STEPHANIESo we've done a lot of research and we have a couple places interested. We're going through the Virginia Department of Agriculture process. And the one thing that I'm not sure about is the UPC. Do we have to go through and get the codes? Is that going to be a necessary step, because it's kind of expensive for us as a nonprofit program?
CHANGA UPC code wouldn't be necessary but if you want to do large scale selling, you would need one. It's so helpful for retailers because they can put you in the system and also do automatic reorders. I think if you do the research and run the numbers -- small costly UPC code will even out overtime and it'll help increase your sales. Because a lot of -- even small retailers are unable to accept products without a UPC code to enter into their point of sale system.
SKOLNIKWhat is the name of your nonprofit?
STEPHANIEIt's called Together We Bake and it's based here in Alexandria.
NNAMDIThank you very much for your call. We move on now to Donald in Germantown, Md. Donald, you're on the air. Go ahead, please. Well, Donald isn't quite on the air yet.
DONALDKojo, my man. Second time caller, long time listener.
NNAMDIGo ahead, Donald.
DONALDGreat show. Hey, I make a mean crab soup and a lot of people have told me over the years that I should, you know, try and sell it. And the information I'm looking for today is earlier you talked about the food lab piece and getting a label. And then also how much does insurance cost to have, you know, insurance on a food operation? And I'll take my answer off the air.
NNAMDIHey, thank you for your call, Donald. Jonas?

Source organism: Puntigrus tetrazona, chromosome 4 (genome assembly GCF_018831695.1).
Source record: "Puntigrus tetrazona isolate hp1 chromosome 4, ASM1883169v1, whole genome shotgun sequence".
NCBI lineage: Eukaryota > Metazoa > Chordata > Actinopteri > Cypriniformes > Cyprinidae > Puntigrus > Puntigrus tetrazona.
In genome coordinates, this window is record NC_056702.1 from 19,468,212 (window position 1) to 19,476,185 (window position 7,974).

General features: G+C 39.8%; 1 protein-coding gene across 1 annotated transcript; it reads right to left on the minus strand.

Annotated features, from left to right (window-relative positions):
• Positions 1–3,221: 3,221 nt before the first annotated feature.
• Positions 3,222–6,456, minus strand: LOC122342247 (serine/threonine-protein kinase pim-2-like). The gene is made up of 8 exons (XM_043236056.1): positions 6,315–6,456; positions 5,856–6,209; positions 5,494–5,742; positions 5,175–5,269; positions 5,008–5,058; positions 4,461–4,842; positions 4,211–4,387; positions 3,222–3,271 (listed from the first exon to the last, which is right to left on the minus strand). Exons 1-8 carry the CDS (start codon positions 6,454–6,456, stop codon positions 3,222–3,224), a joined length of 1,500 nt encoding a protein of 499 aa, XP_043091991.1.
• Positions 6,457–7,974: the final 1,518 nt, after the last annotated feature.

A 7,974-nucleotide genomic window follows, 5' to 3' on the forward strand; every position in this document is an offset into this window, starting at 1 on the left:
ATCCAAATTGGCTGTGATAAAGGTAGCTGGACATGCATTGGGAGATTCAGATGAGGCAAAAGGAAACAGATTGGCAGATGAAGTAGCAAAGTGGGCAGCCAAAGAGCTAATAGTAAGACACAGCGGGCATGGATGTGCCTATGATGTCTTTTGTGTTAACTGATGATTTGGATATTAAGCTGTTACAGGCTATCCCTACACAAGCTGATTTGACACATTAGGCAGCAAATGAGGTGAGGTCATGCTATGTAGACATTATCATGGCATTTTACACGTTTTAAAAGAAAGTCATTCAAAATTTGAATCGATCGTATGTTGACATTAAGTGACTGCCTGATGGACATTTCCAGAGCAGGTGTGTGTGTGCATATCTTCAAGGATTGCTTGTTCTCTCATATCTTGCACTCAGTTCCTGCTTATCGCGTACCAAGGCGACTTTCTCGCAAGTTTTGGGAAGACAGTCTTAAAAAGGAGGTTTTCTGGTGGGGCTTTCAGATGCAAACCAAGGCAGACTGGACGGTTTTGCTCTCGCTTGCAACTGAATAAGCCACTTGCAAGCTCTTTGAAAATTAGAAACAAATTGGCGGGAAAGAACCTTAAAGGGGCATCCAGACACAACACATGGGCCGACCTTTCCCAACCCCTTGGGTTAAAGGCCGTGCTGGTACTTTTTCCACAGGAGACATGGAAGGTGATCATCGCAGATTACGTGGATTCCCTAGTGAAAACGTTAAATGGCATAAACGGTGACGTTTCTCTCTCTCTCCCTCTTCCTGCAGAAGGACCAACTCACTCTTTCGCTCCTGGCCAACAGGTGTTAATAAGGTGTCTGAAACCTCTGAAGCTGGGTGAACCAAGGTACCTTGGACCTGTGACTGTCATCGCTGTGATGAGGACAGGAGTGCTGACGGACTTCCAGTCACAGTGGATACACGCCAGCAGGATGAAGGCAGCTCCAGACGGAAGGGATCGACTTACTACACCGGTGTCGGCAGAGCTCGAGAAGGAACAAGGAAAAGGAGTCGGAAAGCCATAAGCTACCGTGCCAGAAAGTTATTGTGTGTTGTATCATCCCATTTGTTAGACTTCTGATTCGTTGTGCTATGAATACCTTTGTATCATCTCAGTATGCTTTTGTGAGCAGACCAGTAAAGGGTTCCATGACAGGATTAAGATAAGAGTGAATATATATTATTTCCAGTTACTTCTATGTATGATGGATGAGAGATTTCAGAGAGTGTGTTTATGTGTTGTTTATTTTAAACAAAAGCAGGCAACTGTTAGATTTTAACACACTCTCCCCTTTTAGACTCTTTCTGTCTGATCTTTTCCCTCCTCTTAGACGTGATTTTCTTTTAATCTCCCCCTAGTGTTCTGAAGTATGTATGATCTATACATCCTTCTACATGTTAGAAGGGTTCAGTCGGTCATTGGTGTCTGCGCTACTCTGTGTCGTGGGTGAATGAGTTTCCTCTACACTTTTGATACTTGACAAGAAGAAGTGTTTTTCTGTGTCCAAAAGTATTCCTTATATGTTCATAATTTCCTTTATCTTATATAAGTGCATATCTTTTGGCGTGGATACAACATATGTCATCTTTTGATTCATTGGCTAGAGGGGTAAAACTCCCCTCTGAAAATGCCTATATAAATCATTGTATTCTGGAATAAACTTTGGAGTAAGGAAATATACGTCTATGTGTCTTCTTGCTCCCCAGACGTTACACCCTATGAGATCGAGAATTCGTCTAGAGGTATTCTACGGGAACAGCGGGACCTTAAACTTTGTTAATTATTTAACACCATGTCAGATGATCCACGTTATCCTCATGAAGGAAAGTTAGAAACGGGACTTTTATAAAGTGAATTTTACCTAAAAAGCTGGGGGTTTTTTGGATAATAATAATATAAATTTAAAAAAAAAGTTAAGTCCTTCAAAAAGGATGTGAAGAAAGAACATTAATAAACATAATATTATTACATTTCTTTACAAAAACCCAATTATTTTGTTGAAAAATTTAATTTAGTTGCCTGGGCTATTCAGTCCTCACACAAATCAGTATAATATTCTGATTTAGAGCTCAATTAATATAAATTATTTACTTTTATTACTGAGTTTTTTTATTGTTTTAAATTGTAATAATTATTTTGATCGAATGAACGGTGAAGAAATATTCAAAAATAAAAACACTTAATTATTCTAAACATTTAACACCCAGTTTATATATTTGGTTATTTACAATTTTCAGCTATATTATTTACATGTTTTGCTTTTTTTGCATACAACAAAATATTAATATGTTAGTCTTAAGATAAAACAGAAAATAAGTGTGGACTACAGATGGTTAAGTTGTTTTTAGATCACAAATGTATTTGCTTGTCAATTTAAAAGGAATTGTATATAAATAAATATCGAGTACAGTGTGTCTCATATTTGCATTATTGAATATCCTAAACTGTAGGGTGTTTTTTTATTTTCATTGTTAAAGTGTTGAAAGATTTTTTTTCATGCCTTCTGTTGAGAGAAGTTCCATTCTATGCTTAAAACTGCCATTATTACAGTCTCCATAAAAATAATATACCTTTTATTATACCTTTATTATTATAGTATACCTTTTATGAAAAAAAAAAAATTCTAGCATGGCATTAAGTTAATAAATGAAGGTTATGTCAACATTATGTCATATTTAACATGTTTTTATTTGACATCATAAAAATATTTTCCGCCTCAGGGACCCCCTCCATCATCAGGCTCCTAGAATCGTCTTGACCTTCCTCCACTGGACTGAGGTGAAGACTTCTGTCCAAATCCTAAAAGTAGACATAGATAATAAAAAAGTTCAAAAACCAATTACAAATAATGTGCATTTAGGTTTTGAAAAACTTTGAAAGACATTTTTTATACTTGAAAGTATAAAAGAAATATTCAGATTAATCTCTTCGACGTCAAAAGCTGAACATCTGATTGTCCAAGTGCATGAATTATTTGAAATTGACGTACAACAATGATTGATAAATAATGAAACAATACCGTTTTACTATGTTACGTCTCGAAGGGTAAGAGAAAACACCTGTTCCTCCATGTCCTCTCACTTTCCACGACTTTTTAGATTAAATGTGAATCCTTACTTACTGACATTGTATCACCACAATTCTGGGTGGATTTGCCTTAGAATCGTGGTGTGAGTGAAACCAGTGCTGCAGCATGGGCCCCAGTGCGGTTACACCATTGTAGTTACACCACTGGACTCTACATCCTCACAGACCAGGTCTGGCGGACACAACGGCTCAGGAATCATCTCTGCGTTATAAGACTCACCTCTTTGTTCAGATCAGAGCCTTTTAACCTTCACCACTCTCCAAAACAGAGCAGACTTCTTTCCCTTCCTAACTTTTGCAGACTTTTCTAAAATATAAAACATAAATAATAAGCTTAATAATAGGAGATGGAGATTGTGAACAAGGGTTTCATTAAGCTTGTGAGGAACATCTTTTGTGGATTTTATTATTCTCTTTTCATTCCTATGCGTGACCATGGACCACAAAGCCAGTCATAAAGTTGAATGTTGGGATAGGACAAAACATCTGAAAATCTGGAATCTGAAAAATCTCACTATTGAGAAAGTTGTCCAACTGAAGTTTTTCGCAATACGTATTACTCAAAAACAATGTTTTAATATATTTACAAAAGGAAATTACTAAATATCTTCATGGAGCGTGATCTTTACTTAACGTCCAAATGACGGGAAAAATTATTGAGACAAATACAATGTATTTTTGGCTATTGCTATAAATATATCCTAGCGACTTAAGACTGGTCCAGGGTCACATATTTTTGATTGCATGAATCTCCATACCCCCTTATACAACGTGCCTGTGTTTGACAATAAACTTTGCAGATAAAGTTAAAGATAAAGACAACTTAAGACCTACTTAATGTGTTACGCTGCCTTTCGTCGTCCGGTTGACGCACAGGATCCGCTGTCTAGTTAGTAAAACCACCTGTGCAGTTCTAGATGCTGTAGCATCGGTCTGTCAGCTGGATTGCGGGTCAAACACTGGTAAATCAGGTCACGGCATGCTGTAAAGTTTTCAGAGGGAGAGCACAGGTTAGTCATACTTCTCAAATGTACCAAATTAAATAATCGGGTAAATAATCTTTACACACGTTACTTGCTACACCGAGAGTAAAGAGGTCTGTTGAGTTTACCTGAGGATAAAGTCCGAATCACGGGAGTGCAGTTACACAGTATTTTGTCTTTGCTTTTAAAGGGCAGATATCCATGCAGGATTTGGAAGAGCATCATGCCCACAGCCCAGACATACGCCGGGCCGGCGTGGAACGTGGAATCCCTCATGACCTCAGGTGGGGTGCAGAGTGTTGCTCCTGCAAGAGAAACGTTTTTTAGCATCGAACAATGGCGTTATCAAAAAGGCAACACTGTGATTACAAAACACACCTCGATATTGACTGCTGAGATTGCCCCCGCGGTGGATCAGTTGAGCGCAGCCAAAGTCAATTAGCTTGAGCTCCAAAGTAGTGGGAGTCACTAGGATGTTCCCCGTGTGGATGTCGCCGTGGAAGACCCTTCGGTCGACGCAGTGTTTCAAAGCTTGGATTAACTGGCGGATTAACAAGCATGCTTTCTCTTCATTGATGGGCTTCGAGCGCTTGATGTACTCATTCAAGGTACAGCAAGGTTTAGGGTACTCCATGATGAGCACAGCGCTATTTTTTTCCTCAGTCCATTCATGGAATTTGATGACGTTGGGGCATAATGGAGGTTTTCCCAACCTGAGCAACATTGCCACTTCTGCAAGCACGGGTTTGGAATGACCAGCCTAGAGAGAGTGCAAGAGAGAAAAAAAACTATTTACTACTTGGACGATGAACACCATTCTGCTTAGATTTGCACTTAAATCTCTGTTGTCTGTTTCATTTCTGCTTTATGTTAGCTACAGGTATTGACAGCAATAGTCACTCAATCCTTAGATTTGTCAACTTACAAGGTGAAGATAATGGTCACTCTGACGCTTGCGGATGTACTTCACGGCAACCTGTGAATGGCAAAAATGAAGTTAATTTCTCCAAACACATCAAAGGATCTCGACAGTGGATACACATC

SINGERSo insurance for a food operation, it can range pretty widely depending on, you know, your product. For a lot of -- we don't do a lot of seafood out of Union Kitchen and I would say the premiums range typically for a business from $600 to $1000 per year. So you're looking at, you know, $50 to $75 bucks a month. For a crab soup frankly it might be more expensive because you're dealing with a product that could potentially get people ill. So that would be, you know, the main consideration as far as the insurance cost.
SINGERI think as far as launching your business, Donald, you know, our advice to people is to just do it. And by that I mean the first thing, the most important thing is that people will buy your product and that you can actually get people to pay for it. So I would start figuring out ways of getting people to pay for it, whether it's at farmers markets, whether it's partnering with a local restaurant, and see if it's actually commoditizable. And if people start paying for it then I would start jumping through the regulatory hoops.
SINGERYou know, way more important to have a good product that's actually going to be worth your time and to make sure of that on the front end.
NNAMDIFrom a consumer's perspective, Katy, what kind of an affect do you think this boom in artisan food production is having on Washington's food scene generally?
CHANGI think it's causing it to become a destination. People are hearing about all the local food producers and the competitions just makes the food product better for everyone.